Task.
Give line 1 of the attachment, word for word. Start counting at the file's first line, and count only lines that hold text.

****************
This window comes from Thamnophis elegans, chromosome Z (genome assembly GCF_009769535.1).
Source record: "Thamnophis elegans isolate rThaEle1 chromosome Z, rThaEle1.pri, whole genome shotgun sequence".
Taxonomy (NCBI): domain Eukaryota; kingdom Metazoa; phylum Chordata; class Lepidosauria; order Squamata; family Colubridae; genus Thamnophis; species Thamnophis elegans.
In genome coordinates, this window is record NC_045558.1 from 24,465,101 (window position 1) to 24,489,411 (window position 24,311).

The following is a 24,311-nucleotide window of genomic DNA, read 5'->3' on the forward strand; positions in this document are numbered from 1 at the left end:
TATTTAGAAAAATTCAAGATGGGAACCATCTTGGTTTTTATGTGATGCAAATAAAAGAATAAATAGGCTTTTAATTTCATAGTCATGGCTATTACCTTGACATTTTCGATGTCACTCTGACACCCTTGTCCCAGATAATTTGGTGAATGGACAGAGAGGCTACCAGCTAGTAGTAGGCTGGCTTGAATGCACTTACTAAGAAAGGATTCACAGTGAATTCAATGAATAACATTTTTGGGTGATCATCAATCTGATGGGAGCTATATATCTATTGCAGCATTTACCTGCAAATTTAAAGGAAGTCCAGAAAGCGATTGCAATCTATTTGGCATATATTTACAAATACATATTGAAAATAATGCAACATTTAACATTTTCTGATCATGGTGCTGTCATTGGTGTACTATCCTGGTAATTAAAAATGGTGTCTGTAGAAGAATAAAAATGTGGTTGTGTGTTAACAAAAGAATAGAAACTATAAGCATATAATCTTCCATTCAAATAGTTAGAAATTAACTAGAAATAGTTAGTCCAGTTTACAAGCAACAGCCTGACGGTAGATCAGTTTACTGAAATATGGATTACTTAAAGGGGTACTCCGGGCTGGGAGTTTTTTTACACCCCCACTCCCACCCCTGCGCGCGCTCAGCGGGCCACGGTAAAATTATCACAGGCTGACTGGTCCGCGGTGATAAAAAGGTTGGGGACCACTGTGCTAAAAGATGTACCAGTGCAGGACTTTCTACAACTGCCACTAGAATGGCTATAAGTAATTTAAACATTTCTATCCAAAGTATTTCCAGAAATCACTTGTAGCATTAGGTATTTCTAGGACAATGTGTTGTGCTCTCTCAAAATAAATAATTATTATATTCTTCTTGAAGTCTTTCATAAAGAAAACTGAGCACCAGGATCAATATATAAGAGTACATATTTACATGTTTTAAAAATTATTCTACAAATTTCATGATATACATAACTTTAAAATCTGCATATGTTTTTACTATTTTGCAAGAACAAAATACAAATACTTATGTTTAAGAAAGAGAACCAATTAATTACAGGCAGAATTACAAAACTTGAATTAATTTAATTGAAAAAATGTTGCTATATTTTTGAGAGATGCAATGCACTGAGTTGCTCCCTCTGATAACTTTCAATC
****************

This window comes from Thamnophis elegans, chromosome Z (genome assembly GCF_009769535.1).